Syntectonic granitic intrusions, Caledonian magmatism, Grampian Highlands
|Stephenson, D, and Gould, D. 1995. British regional geology: the Grampian Highlands. Fourth edition. Reprint 2007. Keyworth, Nottingham: British Geological Survey.|
Syntectonic granitic intrusions
Several discrete episodes of acid magmatism can be recognised in the Grampian Highlands (P915434). The earliest is represented by the Ben Vuirich Granite (6) which has yielded a U/Pb zircon age of 590 ± 2 Ma (Rogers et al., 1989). Bradbury et al. (1976) reported that the Ben Vuirich Granite was emplaced between the regional D2 and D3 events; current work casts doubt on this interpretation (Tanner and Leslie, 1994). South-east of the post-tectonic Glen Tilt Complex, a number of small granitic bodies, of which the Meall Gruaim intrusion (7) is the largest, show many similarities with the Ben Vuirich intrusion, and are probably of similar age.
The Dunfallandy Hill Granite (8; Bradbury et al., 1976) is a set of sheet-like bodies with a foliation parallel to the axial planes of F3 folds; it is considered to be pre- to early-D3 in age. The high initial Sr isotope ratios of the Ben Vuirich and Dunfallandy Hill granites suggest that they are both S-type granites.
The relationships of the granites in the vicinity of Milton of Clova (9; Harry, 1958) to the regional tectonic episodes are more complex. They are muscovite-biotite-granites which form sheet-like intrusions whose textures range from medium grained and homogeneous to strongly foliated and gneissose. Robertson (1991; 1994) has shown that the gneissose granites predate D2, whereas other granites in the vicinity are late- to post-D3 in age.
Small, elongate masses of granite are intruded into Appin Group and Argyll Group metasedimentary rocks at Portsoy (10), Windyhills (11), Keith (12) and Muldearie (13). They exhibit strong tectonic fabrics, although cleaved xenoliths in the Keith granite indicate some pre-intrusion deformation. The granites consist of alkali-feldspar augen in a matrix of quartz, plagioclase, biotite and secondary muscovite.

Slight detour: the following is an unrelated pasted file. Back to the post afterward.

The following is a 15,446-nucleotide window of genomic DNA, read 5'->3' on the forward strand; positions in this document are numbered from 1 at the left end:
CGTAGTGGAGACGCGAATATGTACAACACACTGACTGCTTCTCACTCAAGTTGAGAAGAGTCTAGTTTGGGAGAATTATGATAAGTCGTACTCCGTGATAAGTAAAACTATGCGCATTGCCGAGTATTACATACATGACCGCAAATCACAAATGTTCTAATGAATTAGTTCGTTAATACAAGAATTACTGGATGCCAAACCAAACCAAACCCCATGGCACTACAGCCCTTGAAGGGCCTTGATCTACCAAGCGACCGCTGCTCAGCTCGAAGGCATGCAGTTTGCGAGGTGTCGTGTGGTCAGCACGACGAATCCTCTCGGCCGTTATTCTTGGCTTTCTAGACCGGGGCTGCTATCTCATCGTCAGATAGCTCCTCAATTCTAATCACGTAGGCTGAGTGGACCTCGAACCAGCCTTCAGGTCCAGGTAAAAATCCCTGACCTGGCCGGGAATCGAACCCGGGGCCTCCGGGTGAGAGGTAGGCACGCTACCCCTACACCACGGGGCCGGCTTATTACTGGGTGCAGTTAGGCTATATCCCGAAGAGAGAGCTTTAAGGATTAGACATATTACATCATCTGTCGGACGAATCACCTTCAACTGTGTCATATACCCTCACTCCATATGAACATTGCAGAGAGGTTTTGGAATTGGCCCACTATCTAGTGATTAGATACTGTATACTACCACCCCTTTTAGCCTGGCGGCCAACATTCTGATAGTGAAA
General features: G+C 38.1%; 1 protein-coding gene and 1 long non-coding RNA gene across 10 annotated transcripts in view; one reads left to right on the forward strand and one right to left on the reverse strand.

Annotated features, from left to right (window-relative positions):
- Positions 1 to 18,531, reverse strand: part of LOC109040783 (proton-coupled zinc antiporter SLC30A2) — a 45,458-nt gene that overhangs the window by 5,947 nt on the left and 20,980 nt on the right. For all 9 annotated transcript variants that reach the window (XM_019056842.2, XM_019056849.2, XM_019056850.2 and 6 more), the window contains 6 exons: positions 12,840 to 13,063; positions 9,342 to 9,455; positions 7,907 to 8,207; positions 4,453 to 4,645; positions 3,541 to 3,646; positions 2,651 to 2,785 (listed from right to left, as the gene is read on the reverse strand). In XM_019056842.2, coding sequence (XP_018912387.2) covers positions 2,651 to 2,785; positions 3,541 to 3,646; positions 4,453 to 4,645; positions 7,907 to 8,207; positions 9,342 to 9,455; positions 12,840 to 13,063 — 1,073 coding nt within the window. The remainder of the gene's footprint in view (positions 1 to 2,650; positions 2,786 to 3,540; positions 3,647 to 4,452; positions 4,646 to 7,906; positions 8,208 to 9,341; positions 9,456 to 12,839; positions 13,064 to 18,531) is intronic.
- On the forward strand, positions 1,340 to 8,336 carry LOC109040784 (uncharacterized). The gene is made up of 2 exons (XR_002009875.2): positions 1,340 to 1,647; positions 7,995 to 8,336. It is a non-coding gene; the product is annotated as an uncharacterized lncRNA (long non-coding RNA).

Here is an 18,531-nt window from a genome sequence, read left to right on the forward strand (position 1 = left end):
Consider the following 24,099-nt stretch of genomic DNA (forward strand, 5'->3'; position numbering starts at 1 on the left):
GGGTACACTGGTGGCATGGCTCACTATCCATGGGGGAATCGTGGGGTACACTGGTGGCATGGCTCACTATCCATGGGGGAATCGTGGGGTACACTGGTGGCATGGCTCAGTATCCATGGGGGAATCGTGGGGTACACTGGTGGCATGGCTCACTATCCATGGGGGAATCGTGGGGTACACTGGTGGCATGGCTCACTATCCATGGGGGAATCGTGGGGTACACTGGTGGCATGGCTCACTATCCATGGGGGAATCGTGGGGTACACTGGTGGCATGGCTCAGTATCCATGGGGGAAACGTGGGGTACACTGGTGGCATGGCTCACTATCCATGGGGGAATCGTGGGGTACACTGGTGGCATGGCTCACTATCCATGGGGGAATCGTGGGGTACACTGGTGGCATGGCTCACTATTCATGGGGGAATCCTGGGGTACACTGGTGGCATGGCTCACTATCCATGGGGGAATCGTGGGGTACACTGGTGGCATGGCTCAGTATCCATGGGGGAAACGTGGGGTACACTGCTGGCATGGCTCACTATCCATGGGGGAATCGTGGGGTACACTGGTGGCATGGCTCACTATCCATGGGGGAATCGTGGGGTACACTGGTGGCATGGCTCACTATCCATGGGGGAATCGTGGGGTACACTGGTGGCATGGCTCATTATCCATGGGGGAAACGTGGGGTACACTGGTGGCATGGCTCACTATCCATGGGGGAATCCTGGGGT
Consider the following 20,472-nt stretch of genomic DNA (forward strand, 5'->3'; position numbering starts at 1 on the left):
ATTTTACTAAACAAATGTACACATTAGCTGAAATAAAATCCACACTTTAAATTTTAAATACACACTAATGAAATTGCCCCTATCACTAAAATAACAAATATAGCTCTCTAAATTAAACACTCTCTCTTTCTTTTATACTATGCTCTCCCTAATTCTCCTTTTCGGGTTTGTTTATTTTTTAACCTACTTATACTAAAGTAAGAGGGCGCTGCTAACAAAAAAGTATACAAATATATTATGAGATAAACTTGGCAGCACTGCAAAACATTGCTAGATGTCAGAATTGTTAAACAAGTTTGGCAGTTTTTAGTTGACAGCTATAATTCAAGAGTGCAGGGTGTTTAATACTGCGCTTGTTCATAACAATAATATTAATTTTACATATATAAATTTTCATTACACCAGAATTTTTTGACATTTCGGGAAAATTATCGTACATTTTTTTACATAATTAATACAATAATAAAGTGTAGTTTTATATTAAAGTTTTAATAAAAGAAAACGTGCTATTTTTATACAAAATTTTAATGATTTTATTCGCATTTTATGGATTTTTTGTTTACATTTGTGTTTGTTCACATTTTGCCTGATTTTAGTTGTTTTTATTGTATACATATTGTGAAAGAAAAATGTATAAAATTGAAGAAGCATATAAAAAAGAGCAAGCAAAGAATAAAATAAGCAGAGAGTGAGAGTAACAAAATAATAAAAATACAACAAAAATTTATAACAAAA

Migmatitic rocks occur in the north-west and north-east Grampians (stippled ornament in (P915434)). Those in the north-west form the Central Highland Migmatite Complex, parts of which have suffered two separate periods of migmatisation. Migmatisation in the north-east Grampians coincided with the peak of the Grampian event: regional metamorphism, the D3 deformation, and the intrusion of large volumes of basic magma (dated at around 489 ± 17 Ma by Pankhurst, 1970). In those areas subjected to middle amphibolite-facies metamorphism, migmatites were formed in rocks of susceptible compositions. Both groups of migmatites comprise lenticles and veinlets of coarse-grained quartzofeldspathic material (the neosome), frequently bordered by a biotite-rich selvedge, set in a finer-grained host rock or palaeosome. The neosome forms bands and segregations, both parallel to and, more rarely, cross-cutting the layering of the host metasedimentary rocks. Some of the migmatites, particularly those adjacent to the basic plutons, may have formed by partial melting (anatexis) of the host rock but the majority of them are now believed to have formed by subsolidus segregation (Ashworth, 1985; Ashworth and McLellan, 1985).
Seven-fold division of the Caledonian Igneous Suite